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What is Spanish moss?

This week I have the pleasure of being in beautiful Savannah, Georgia. for the Southeast Regional Fruit and Vegetable Conference. This is one of the premier conferences on the East Coast that offers a wide array of educational sessions, a massive trade show and unbelievable networking opportunities.

By the way, did I mention it is in Savannah? I had the chance to take a stroll through the historic city early in the morning this week. Watching the sunrise of Forsyth Park and walking the cobblestone streets of Savannah even in the middle of winter, there are amazing gardens. One of the most majestic sights in the city are the numerous live oak trees with strands of beautiful Spanish moss lazily flowing from the wide, spreading branches and watching the sun’s glorious rays as they attempt to penetrate through the wall of Spanish moss to hit the brick path underneath.

In eastern North Carolina, we do not see as much Spanish moss. Sometimes we may see it draping live oaks or bald cypress trees but not that often. In Savannah and across most of the Southern states, it is very prevalent. But, what is Spanish moss? Is it really a moss? The answer is no, it is not a moss at all, it’s not even Spanish!

Spanish moss (Tillandsia usneoides) is a bromeliad, a flowering perennial herb in the pineapple family. Most bromeliads, including Spanish moss, are epiphytes. Epiphytes are plants that grow on other plants but do not rely on them for nutrients. In the case of Spanish moss, it is just using the trees for structure. The plant actually has tiny cuplike structures that catch nutrients from the air and water such that it can make photosynthesis. Due to these structures, the plant has no need for roots. Instead, it uses part of the stem to wrap around trees, fence posts and even telephone poles. Spanish moss can even survive periods of drought by going dormant.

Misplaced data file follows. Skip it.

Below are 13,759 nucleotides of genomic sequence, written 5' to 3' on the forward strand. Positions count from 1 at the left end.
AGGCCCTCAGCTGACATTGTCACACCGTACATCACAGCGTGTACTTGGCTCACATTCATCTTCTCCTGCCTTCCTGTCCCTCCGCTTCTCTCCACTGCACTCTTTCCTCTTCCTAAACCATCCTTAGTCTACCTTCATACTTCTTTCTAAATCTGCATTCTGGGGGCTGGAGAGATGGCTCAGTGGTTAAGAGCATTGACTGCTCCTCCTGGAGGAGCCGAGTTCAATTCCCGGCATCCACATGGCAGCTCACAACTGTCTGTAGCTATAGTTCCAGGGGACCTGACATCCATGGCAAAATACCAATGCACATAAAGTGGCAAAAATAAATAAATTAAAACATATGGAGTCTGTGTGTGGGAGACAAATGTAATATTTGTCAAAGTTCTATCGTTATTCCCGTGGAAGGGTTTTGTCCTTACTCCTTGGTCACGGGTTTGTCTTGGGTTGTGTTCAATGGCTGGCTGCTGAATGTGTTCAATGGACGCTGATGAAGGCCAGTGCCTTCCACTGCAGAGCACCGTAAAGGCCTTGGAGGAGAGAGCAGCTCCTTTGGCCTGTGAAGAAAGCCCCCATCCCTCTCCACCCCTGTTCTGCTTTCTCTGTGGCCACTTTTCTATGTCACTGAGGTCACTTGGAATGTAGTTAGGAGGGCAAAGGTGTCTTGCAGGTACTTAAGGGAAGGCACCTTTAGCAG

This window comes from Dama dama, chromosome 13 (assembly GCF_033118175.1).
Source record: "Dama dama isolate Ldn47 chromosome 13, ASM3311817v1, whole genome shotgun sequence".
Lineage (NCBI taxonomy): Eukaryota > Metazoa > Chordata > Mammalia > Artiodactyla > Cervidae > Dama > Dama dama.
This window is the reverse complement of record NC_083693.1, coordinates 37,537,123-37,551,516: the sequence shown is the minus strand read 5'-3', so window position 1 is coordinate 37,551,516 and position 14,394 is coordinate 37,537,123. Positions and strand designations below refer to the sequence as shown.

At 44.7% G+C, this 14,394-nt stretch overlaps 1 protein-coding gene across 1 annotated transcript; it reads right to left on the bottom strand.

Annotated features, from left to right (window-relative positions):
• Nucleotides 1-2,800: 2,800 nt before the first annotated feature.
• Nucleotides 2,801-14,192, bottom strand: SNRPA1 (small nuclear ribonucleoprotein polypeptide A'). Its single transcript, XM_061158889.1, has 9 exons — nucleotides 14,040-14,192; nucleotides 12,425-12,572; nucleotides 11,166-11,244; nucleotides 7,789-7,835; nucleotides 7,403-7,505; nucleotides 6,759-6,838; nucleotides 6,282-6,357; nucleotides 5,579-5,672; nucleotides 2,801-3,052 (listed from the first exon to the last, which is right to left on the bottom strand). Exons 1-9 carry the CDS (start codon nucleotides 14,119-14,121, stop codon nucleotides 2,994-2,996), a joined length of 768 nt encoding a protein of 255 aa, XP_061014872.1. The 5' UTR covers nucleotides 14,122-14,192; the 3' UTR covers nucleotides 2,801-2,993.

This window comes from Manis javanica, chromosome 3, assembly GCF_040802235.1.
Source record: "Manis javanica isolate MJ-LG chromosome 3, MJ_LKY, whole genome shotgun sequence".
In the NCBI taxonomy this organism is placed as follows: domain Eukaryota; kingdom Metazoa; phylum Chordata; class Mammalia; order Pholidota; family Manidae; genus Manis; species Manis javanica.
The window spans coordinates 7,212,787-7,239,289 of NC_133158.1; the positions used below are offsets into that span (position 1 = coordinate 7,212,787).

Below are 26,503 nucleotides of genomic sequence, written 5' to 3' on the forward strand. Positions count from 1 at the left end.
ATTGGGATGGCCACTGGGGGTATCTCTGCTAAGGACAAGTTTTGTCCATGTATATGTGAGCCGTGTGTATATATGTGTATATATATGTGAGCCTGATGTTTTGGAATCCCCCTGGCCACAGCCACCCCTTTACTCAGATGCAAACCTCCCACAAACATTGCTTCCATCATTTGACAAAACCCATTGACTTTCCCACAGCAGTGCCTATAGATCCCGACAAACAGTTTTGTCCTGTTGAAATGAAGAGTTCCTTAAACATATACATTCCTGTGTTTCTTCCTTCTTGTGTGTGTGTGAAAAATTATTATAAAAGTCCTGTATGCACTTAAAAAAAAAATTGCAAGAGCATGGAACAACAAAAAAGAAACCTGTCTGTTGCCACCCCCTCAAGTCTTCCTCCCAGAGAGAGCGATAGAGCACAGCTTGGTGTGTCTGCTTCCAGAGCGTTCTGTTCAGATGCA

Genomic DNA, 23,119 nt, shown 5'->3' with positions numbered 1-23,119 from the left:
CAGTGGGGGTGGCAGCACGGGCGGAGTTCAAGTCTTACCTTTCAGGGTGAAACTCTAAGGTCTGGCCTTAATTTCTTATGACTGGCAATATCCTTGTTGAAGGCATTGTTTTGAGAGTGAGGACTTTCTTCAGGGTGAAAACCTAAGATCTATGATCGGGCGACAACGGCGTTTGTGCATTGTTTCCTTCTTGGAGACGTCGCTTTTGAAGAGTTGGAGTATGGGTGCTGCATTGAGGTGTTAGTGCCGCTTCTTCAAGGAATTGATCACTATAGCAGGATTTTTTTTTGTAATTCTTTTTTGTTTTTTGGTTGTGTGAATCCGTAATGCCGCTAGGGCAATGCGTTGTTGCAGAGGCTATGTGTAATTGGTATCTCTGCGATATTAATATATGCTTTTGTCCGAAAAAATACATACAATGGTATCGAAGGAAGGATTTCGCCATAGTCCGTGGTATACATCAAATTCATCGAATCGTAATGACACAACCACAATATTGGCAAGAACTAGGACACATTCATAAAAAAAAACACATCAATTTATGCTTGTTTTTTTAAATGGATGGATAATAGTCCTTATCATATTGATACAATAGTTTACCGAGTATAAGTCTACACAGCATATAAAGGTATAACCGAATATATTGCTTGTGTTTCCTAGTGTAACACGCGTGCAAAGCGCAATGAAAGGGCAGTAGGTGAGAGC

All too often this wonderful plant is given a bad name from folks who think it is killing their trees. This couldn’t be farther from the truth. It can be a sign that the tree is beginning to thin, though from other reasons stemming from root issues, nutrition issues or even natural maturity. The moss must have sunshine for photosynthesis, so it makes sense that it would establish in a tree with a thinning canopy. If you think your tree is having issues, a great place to start diagnosing the problem is with a soil sample. Soil samples give a basis for what nutrients are available to the tree. Soil samples for trees are taken around the dripline (average place where the branches end) of the tree. Take several cores around the dripline and mix them together in a plastic bucket. Place this mixture in the soil sample box obtained from your local Cooperative Extension office. Fill out the appropriate information on the soil form, and send it with the sample, to the North Carolina Department of Agriculture testing lab. If fertilizer or lime is recommended for your tree, be sure to spread it in a band around the dripline of the tree. This is where most of the feeder roots of the tree are located.

If you are having an issue in your home garden or landscape, send your questions to Gene Fox, please email at Gene at gene_fox@ncsu.edu. Learn more on Facebook at the Blacklands Area Horticulture page or visit the Extension Office, located at 155 Airport Road in Washington.

Commercial landscapers: put Jan. 29 on your calendars for an opportunity to earn CEU’s at the Beaufort County Extension Center. I will have more information on this event available in the upcoming weeks.

Gene Fox is a consumer horticulture agent with the North Carolina Cooperative Extension Service, covering Beaufort, Hyde, Tyrrell and Washington counties.